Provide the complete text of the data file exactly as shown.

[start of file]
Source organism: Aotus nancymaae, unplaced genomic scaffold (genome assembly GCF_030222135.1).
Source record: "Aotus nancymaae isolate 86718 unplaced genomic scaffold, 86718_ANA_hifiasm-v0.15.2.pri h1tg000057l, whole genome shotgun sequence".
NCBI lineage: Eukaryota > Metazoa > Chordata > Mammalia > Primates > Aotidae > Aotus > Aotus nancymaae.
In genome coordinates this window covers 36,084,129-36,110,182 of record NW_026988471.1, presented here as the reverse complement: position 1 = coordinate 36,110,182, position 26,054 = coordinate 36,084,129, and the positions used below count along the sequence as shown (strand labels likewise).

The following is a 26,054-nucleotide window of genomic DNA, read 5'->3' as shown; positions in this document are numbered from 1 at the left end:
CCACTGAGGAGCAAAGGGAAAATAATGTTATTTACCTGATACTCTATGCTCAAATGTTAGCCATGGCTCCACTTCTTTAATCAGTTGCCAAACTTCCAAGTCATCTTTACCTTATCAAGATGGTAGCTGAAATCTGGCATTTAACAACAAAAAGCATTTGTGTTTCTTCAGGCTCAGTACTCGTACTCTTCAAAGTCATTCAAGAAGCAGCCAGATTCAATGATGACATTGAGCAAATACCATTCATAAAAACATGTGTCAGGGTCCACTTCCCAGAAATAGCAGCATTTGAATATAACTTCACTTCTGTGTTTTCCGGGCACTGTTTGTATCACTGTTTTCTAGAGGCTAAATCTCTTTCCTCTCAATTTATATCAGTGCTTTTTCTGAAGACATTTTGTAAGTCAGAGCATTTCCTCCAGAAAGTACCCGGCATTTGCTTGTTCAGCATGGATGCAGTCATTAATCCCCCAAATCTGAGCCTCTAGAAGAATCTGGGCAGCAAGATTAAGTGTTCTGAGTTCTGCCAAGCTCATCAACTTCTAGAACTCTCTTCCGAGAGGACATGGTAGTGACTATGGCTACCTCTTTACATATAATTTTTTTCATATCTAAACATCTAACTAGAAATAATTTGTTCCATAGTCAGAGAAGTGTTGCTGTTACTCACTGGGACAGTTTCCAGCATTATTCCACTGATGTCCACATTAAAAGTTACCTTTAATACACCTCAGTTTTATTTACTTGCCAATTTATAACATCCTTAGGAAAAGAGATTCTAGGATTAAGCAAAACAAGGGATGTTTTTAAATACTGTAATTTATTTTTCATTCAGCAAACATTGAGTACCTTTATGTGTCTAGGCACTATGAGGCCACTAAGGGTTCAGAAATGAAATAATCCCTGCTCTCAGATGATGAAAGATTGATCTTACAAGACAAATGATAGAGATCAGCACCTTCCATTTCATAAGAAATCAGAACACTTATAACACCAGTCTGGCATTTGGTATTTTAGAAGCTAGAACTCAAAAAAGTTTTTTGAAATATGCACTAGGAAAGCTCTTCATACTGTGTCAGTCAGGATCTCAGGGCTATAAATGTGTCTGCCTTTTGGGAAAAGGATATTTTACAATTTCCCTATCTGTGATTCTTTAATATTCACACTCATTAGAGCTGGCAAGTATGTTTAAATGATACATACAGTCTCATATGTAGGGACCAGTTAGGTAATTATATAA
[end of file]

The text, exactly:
Source organism: Aotus nancymaae, unplaced genomic scaffold (genome assembly GCF_030222135.1).
Source record: "Aotus nancymaae isolate 86718 unplaced genomic scaffold, 86718_ANA_hifiasm-v0.15.2.pri h1tg000057l, whole genome shotgun sequence".
NCBI lineage: Eukaryota > Metazoa > Chordata > Mammalia > Primates > Aotidae > Aotus > Aotus nancymaae.
In genome coordinates this window covers 36,084,129-36,110,182 of record NW_026988471.1, presented here as the reverse complement: position 1 = coordinate 36,110,182, position 26,054 = coordinate 36,084,129, and the positions used below count along the sequence as shown (strand labels likewise).

The following is a 26,054-nucleotide window of genomic DNA, read 5'->3' as shown; positions in this document are numbered from 1 at the left end:
CCACTGAGGAGCAAAGGGAAAATAATGTTATTTACCTGATACTCTATGCTCAAATGTTAGCCATGGCTCCACTTCTTTAATCAGTTGCCAAACTTCCAAGTCATCTTTACCTTATCAAGATGGTAGCTGAAATCTGGCATTTAACAACAAAAAGCATTTGTGTTTCTTCAGGCTCAGTACTCGTACTCTTCAAAGTCATTCAAGAAGCAGCCAGATTCAATGATGACATTGAGCAAATACCATTCATAAAAACATGTGTCAGGGTCCACTTCCCAGAAATAGCAGCATTTGAATATAACTTCACTTCTGTGTTTTCCGGGCACTGTTTGTATCACTGTTTTCTAGAGGCTAAATCTCTTTCCTCTCAATTTATATCAGTGCTTTTTCTGAAGACATTTTGTAAGTCAGAGCATTTCCTCCAGAAAGTACCCGGCATTTGCTTGTTCAGCATGGATGCAGTCATTAATCCCCCAAATCTGAGCCTCTAGAAGAATCTGGGCAGCAAGATTAAGTGTTCTGAGTTCTGCCAAGCTCATCAACTTCTAGAACTCTCTTCCGAGAGGACATGGTAGTGACTATGGCTACCTCTTTACATATAATTTTTTTCATATCTAAACATCTAACTAGAAATAATTTGTTCCATAGTCAGAGAAGTGTTGCTGTTACTCACTGGGACAGTTTCCAGCATTATTCCACTGATGTCCACATTAAAAGTTACCTTTAATACACCTCAGTTTTATTTACTTGCCAATTTATAACATCCTTAGGAAAAGAGATTCTAGGATTAAGCAAAACAAGGGATGTTTTTAAATACTGTAATTTATTTTTCATTCAGCAAACATTGAGTACCTTTATGTGTCTAGGCACTATGAGGCCACTAAGGGTTCAGAAATGAAATAATCCCTGCTCTCAGATGATGAAAGATTGATCTTACAAGACAAATGATAGAGATCAGCACCTTCCATTTCATAAGAAATCAGAACACTTATAACACCAGTCTGGCATTTGGTATTTTAGAAGCTAGAACTCAAAAAAGTTTTTTGAAATATGCACTAGGAAAGCTCTTCATACTGTGTCAGTCAGGATCTCAGGGCTATAAATGTGTCTGCCTTTTGGGAAAAGGATATTTTACAATTTCCCTATCTGTGATTCTTTAATATTCACACTCATTAGAGCTGGCAAGTATGTTTAAATGATACATACAGTCTCATATGTAGGGACCAGTTAGGTAATTATATAA